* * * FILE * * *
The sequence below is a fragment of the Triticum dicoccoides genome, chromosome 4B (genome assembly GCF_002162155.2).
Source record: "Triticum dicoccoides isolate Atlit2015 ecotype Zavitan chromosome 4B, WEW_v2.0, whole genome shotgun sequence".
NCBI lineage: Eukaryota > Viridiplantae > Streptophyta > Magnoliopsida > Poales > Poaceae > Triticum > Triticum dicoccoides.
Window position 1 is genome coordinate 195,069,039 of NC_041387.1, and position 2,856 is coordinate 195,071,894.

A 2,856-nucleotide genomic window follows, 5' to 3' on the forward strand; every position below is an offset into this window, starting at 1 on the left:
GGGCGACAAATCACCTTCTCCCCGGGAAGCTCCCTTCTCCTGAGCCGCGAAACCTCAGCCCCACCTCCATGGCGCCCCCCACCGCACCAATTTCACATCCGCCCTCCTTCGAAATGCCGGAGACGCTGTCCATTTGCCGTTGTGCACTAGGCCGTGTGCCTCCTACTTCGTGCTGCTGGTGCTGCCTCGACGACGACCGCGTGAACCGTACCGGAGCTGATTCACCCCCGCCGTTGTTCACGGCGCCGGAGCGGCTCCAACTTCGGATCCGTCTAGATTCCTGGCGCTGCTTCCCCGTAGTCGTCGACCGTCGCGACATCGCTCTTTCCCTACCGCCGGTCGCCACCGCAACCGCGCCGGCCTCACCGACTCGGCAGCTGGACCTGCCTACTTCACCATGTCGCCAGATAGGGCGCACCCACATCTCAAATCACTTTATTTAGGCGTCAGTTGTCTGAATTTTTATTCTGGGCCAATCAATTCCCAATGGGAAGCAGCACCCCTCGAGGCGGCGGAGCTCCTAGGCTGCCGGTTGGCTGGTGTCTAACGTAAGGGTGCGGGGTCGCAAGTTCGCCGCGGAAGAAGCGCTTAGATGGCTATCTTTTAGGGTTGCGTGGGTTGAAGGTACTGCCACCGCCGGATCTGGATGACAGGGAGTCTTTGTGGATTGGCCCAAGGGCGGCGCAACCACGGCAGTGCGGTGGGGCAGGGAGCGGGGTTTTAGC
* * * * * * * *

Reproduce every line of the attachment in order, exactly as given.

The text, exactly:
The sequence below is a fragment of the Triticum dicoccoides genome, chromosome 4B (genome assembly GCF_002162155.2).
Source record: "Triticum dicoccoides isolate Atlit2015 ecotype Zavitan chromosome 4B, WEW_v2.0, whole genome shotgun sequence".
NCBI lineage: Eukaryota > Viridiplantae > Streptophyta > Magnoliopsida > Poales > Poaceae > Triticum > Triticum dicoccoides.
Window position 1 is genome coordinate 195,069,039 of NC_041387.1, and position 2,856 is coordinate 195,071,894.

A 2,856-nucleotide genomic window follows, 5' to 3' on the forward strand; every position below is an offset into this window, starting at 1 on the left:
GGGCGACAAATCACCTTCTCCCCGGGAAGCTCCCTTCTCCTGAGCCGCGAAACCTCAGCCCCACCTCCATGGCGCCCCCCACCGCACCAATTTCACATCCGCCCTCCTTCGAAATGCCGGAGACGCTGTCCATTTGCCGTTGTGCACTAGGCCGTGTGCCTCCTACTTCGTGCTGCTGGTGCTGCCTCGACGACGACCGCGTGAACCGTACCGGAGCTGATTCACCCCCGCCGTTGTTCACGGCGCCGGAGCGGCTCCAACTTCGGATCCGTCTAGATTCCTGGCGCTGCTTCCCCGTAGTCGTCGACCGTCGCGACATCGCTCTTTCCCTACCGCCGGTCGCCACCGCAACCGCGCCGGCCTCACCGACTCGGCAGCTGGACCTGCCTACTTCACCATGTCGCCAGATAGGGCGCACCCACATCTCAAATCACTTTATTTAGGCGTCAGTTGTCTGAATTTTTATTCTGGGCCAATCAATTCCCAATGGGAAGCAGCACCCCTCGAGGCGGCGGAGCTCCTAGGCTGCCGGTTGGCTGGTGTCTAACGTAAGGGTGCGGGGTCGCAAGTTCGCCGCGGAAGAAGCGCTTAGATGGCTATCTTTTAGGGTTGCGTGGGTTGAAGGTACTGCCACCGCCGGATCTGGATGACAGGGAGTCTTTGTGGATTGGCCCAAGGGCGGCGCAACCACGGCAGTGCGGTGGGGCAGGGAGCGGGGTTTTAGC